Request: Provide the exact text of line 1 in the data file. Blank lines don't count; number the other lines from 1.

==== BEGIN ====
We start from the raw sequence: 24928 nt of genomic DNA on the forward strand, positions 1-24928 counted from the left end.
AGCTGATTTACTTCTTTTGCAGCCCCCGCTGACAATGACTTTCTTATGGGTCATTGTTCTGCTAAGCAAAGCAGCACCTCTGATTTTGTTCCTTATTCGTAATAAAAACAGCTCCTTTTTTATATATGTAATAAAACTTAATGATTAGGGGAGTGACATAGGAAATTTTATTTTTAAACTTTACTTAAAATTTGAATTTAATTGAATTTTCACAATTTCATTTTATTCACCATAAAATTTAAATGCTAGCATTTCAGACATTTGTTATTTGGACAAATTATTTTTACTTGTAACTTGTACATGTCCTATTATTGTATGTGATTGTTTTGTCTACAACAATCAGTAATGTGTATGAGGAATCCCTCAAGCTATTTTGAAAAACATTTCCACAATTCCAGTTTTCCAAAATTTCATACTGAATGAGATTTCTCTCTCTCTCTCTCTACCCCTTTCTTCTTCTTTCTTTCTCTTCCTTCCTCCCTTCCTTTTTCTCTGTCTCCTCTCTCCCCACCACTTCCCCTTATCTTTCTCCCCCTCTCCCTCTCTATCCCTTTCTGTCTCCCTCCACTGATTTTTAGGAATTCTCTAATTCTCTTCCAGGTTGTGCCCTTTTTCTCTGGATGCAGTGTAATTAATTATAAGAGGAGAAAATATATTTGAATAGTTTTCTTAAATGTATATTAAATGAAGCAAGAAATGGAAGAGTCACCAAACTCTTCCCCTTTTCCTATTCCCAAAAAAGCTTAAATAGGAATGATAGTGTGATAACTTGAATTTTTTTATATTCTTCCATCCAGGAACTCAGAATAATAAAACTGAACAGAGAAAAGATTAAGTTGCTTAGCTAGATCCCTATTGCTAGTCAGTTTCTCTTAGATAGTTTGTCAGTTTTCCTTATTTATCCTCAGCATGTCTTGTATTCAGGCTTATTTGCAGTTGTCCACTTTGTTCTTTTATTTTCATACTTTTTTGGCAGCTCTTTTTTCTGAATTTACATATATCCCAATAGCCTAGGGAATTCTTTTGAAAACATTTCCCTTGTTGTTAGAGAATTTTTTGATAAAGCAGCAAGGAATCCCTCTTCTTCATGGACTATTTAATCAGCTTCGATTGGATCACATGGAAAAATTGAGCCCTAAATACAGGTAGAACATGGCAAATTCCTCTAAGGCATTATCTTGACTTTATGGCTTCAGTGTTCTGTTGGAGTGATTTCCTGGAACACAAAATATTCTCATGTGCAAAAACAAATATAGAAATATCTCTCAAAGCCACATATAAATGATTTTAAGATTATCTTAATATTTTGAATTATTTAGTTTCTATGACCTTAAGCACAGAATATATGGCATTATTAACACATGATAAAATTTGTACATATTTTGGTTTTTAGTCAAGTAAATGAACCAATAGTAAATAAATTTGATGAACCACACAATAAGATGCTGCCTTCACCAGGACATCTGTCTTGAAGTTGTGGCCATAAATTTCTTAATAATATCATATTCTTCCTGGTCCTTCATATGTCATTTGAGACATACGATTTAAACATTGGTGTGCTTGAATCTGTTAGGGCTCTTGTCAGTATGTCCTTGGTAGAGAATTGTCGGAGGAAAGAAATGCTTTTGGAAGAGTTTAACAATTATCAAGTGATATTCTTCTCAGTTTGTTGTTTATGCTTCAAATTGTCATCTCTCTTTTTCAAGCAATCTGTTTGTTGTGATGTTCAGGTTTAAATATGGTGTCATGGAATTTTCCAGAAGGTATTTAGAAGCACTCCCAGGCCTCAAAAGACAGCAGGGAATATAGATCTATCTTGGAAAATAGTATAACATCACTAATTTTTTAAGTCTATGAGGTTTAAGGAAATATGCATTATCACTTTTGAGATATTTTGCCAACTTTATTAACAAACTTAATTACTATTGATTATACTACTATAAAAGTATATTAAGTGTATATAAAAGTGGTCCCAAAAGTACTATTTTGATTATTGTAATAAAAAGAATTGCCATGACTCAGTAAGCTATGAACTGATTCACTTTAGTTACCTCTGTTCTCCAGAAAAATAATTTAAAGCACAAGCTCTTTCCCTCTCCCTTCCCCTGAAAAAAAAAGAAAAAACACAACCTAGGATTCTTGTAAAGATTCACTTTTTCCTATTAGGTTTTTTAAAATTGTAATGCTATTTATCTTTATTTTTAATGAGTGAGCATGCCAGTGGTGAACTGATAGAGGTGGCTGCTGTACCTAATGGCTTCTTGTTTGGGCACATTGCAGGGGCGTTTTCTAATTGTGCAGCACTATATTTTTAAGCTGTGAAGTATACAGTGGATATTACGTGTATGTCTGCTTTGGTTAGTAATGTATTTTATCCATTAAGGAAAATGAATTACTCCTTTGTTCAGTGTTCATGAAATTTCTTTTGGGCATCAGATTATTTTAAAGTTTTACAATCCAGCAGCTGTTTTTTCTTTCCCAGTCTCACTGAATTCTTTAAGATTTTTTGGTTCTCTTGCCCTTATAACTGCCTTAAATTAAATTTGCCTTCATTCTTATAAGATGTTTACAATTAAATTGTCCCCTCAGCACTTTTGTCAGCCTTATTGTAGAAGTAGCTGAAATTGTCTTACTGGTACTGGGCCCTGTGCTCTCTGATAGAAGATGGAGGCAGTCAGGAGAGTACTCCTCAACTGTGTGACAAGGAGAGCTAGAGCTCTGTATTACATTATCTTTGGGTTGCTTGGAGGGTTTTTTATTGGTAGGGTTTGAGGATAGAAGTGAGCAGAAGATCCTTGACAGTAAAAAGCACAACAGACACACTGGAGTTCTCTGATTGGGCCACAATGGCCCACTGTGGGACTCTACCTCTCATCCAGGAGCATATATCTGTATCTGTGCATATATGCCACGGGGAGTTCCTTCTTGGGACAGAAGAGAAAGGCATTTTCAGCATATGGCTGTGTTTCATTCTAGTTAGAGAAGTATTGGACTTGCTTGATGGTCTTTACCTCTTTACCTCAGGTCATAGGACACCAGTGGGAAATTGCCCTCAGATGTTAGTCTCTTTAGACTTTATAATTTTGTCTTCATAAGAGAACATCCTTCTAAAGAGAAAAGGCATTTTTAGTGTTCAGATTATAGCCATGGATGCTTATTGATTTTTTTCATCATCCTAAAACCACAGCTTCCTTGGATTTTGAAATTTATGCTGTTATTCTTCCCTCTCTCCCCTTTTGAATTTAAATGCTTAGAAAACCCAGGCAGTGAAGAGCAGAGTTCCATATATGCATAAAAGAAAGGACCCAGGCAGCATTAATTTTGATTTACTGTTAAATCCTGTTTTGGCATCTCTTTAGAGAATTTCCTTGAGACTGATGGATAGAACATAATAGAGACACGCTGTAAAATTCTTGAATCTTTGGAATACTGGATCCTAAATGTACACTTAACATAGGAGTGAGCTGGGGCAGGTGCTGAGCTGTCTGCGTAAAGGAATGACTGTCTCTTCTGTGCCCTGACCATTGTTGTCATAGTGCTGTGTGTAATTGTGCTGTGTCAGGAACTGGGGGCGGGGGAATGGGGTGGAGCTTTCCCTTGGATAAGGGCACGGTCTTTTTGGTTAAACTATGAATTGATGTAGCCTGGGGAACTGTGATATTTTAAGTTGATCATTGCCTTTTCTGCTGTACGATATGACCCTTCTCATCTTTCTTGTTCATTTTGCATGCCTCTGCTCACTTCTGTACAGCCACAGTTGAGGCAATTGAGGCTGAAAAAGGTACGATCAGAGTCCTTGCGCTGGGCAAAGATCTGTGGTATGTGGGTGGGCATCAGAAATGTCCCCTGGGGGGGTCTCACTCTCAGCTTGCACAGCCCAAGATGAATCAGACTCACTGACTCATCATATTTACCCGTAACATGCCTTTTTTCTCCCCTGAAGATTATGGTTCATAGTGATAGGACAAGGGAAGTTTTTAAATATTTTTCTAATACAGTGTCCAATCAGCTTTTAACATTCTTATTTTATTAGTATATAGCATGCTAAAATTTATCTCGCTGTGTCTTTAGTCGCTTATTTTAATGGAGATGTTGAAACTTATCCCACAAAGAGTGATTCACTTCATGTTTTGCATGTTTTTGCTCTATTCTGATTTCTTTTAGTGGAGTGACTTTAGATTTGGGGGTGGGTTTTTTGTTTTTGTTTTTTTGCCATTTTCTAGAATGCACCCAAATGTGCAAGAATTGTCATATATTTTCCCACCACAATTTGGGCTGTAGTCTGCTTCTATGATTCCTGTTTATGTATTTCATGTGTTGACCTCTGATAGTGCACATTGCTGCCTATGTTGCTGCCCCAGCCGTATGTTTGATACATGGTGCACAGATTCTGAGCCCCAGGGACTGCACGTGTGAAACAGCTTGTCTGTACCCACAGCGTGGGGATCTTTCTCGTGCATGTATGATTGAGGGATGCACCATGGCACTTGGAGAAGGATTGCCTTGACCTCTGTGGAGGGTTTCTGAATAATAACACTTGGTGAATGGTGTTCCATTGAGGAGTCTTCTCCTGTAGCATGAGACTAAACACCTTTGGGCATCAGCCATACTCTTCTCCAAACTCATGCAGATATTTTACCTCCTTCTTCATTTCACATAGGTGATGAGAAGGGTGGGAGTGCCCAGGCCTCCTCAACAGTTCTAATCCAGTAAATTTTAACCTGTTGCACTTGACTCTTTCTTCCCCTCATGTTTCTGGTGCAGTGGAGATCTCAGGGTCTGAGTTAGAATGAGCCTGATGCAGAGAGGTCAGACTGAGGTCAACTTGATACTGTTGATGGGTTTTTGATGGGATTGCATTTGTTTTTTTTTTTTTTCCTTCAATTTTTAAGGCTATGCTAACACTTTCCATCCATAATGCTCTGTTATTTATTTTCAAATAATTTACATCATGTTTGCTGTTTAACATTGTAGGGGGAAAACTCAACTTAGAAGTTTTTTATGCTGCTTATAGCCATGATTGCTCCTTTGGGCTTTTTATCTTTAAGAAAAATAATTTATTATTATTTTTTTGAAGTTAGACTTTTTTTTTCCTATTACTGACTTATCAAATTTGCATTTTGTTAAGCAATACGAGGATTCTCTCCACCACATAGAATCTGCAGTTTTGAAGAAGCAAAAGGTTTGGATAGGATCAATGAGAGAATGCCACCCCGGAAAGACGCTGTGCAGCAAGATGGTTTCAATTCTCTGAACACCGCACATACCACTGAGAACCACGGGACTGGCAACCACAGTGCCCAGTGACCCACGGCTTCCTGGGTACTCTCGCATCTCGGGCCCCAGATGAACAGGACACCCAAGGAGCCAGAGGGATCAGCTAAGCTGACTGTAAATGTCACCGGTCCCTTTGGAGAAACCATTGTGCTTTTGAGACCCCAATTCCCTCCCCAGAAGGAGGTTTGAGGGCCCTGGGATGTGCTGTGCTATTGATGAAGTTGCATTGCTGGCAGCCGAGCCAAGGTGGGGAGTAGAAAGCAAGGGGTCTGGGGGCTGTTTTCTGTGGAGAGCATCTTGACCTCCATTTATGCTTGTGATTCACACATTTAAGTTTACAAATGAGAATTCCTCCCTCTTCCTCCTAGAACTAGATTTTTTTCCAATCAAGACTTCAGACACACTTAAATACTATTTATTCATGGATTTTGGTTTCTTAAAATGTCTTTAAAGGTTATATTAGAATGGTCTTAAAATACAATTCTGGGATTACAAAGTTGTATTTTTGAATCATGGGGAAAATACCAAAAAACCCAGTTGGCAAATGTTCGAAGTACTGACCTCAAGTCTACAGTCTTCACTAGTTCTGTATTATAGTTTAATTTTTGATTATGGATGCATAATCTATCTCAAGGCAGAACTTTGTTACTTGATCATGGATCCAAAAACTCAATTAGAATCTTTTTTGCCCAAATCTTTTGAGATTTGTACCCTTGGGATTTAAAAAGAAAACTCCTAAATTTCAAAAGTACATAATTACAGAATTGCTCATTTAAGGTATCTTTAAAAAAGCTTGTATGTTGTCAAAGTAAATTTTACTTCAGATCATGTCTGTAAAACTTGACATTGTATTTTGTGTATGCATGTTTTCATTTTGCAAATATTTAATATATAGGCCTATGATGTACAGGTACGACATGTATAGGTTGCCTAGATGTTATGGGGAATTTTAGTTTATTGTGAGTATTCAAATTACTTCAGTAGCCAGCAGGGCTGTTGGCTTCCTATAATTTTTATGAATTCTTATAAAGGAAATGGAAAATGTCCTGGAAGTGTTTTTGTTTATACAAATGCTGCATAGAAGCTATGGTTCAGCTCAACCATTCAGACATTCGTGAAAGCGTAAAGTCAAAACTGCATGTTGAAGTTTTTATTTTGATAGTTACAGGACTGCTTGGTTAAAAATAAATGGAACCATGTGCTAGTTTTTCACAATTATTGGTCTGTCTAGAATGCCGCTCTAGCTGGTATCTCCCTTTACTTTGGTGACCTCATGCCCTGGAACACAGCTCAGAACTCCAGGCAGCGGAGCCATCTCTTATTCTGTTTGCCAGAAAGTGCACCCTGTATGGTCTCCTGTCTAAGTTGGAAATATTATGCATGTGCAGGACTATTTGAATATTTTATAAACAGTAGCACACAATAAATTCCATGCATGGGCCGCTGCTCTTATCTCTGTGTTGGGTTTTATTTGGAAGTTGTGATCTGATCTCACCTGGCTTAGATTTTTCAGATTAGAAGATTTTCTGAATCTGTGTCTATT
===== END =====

We start from the raw sequence: 24928 nt of genomic DNA on the forward strand, positions 1-24928 counted from the left end.